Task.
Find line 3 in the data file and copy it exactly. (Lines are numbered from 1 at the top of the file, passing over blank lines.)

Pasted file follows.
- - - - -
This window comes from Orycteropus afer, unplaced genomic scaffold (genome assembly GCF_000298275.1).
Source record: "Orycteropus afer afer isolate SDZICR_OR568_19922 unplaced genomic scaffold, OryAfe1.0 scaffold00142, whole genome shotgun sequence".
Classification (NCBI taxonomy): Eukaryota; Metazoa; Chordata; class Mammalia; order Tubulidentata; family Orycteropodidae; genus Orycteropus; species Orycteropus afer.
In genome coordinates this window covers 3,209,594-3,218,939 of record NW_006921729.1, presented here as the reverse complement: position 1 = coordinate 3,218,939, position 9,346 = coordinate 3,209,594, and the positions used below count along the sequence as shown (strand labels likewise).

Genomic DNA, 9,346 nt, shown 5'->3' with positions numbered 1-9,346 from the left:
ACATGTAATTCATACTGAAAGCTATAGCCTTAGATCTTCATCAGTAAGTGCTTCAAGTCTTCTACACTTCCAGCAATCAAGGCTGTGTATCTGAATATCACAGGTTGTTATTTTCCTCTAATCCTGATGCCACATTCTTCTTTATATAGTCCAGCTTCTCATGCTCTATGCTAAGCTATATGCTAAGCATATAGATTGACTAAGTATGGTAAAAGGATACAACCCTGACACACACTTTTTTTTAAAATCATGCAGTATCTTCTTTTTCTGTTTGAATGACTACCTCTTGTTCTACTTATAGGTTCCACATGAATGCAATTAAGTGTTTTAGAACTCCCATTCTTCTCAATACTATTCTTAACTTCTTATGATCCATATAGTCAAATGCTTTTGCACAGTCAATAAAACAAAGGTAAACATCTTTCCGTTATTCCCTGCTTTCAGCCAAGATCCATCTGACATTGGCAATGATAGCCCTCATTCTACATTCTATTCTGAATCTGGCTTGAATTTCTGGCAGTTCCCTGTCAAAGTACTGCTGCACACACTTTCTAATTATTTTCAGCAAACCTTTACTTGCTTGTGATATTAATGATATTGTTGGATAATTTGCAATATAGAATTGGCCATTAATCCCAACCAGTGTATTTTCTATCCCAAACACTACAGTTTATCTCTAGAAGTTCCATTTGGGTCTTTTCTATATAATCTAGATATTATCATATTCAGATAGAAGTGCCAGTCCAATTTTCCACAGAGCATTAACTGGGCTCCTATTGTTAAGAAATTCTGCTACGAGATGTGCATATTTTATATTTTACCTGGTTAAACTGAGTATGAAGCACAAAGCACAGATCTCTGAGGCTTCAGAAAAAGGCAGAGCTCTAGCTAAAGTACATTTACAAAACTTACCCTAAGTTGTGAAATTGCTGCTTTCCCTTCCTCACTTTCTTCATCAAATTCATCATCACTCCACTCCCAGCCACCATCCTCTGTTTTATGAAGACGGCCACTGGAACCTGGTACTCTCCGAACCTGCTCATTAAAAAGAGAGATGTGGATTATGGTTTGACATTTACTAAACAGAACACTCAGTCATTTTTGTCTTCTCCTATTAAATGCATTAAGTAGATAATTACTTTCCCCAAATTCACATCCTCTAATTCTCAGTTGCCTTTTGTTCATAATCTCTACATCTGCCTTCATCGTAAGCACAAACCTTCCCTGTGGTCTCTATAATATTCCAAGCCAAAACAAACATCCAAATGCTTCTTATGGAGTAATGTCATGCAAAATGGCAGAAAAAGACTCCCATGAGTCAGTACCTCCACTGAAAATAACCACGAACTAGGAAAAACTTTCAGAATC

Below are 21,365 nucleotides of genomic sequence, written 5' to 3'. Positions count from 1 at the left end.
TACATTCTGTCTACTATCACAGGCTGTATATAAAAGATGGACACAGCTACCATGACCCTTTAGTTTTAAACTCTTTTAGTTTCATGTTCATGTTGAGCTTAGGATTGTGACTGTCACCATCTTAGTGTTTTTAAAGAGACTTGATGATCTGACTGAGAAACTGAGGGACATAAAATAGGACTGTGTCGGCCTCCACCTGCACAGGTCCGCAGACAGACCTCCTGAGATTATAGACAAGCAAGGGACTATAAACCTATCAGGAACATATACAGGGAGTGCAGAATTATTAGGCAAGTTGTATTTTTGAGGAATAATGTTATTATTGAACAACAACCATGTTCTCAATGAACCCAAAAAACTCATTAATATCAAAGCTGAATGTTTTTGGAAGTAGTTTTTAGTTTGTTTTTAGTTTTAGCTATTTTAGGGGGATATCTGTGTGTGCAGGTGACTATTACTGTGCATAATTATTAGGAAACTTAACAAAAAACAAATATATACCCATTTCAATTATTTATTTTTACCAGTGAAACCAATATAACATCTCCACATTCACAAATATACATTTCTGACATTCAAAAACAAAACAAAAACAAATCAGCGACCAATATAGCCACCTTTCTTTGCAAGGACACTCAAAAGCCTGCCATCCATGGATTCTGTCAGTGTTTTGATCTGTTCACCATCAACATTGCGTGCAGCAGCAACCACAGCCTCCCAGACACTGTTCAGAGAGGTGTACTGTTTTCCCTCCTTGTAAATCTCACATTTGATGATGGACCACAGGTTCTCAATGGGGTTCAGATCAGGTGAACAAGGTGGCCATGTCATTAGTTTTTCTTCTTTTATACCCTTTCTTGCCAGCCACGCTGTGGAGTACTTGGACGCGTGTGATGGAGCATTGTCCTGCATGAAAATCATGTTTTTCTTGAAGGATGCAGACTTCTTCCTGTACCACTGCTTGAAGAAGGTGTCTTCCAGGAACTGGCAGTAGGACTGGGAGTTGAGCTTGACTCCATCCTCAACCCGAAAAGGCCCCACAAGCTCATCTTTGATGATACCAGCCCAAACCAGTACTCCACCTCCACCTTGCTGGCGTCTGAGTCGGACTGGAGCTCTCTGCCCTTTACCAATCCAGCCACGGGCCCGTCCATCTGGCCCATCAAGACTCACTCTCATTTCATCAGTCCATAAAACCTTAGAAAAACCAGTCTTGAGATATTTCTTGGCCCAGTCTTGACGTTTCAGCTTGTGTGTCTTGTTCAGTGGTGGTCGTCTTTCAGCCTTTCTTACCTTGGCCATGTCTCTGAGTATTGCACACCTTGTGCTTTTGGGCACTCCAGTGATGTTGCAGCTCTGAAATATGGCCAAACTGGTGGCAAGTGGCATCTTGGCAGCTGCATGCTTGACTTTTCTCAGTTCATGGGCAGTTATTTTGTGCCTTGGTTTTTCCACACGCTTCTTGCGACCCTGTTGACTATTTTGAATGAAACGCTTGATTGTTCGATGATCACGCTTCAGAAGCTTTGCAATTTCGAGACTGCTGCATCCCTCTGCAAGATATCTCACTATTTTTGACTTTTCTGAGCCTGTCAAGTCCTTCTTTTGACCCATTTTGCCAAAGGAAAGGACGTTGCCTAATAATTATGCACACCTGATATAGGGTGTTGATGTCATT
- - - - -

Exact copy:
Classification (NCBI taxonomy): Eukaryota; Metazoa; Chordata; class Mammalia; order Tubulidentata; family Orycteropodidae; genus Orycteropus; species Orycteropus afer.